How often, as a parent, do you hear your child saying, “Mom! Harrison keeps teasing me and won’t leave me alone!” Then your other child responds, “No I’m not, Mom! She started it!” As a child, you may remember fighting with your siblings. Now, as a parent, it seems as if your own children are constantly fighting over small disagreements. You may begin to feel like you are being stretched thin as you try to keep peace among your children and find yourself questioning, “Why do my children fight constantly?”
Siblings, in general, are not motivated to be nice to each other because they know their sibling will be there tomorrow. Sigmund Freud believed that from birth, children are locked in an external struggle for their parent’s affection. However, parental affection ranks last in terms of why siblings fight. The number one reason behind sibling fighting is sharing. Ultimately, fighting is a normal part of your child’s development. Fighting can help siblings create bonds that are stronger than their bonds with peers and/or parents. It can help them develop a sense of empathy and self-disclosure. These skills may then carry over into their future relationships and result in positive outcomes, such as better conflict resolution skills and social competence.
As for parents, it’s important to demonstrate positive strategies in resolving conflicts in a healthy manner by, for example, role modeling positive and cooperative arguments when your children are around. If you feel your children’s fights are becoming more intense or happening more frequently, there are a few ways for you to intervene and resolve the conflict peacefully.
- First, make sure your children are separated in the room and not physically hurting one another. Allow them to take a minute or two to cool down. You can help them by demonstrating deep breathing exercises.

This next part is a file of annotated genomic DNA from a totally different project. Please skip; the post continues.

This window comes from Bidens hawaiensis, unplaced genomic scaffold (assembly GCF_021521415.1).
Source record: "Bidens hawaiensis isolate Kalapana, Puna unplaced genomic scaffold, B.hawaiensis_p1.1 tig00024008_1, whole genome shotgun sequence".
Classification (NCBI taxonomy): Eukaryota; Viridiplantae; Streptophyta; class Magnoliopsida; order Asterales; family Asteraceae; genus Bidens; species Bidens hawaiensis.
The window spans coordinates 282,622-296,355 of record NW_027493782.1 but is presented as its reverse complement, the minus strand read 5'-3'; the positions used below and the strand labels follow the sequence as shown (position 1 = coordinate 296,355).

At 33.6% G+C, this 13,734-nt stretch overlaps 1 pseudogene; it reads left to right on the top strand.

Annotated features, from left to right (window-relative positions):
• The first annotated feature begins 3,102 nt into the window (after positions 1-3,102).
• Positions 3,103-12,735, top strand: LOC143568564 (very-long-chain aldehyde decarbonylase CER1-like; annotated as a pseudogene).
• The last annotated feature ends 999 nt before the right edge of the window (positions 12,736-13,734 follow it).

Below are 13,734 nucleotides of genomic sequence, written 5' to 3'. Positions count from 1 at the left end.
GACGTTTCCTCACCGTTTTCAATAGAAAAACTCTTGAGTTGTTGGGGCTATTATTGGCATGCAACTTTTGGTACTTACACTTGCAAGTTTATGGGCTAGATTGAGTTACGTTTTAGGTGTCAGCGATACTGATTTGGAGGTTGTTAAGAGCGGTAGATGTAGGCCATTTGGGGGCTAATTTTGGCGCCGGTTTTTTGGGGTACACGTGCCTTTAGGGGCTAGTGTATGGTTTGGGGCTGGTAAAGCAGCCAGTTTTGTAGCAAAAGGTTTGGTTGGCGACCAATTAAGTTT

- Second, get down to your children’s eye level and listen to both sides. This will allow your children to express their feelings and feel heard. Sometimes, kids maybe too upset to discuss the incident. In that case, you may need to separate your children if they are not ready to talk. Remember, you want to teach them self-calming techniques in order for them to be able to self-regulate their emotions.
- Once both children have calmed down, bring them together. Assist your children as they express their feelings to one another and help them use joint positive problem-solving strategies to resolve the problem.
- Lastly, follow up with your children and see how they are feeling about the conflict and whether the solution has worked for both of them.
Edward, J. (2011). The sibling relationship: A force for growth and conflict. Lanham, Maryland:Jason Aronson [Imprint].
Recchia, H., & Howe, N. (2010). When do siblings compromise? Associations with children’s descriptions of conflict issues, culpability, and emotions. Social Development, 19(4), 838-857. doi:10.1111/j.1467-9507.2009.00567.x
Perlman, M., & Ross, H. S. (1997). The benefits of parent intervention in children’s disputes: An examination of concurrent changes in children’s fighting styles. Child Development, 68(4), 690-700. doi:10.1111/j.1467-8624.1997.tb04230.x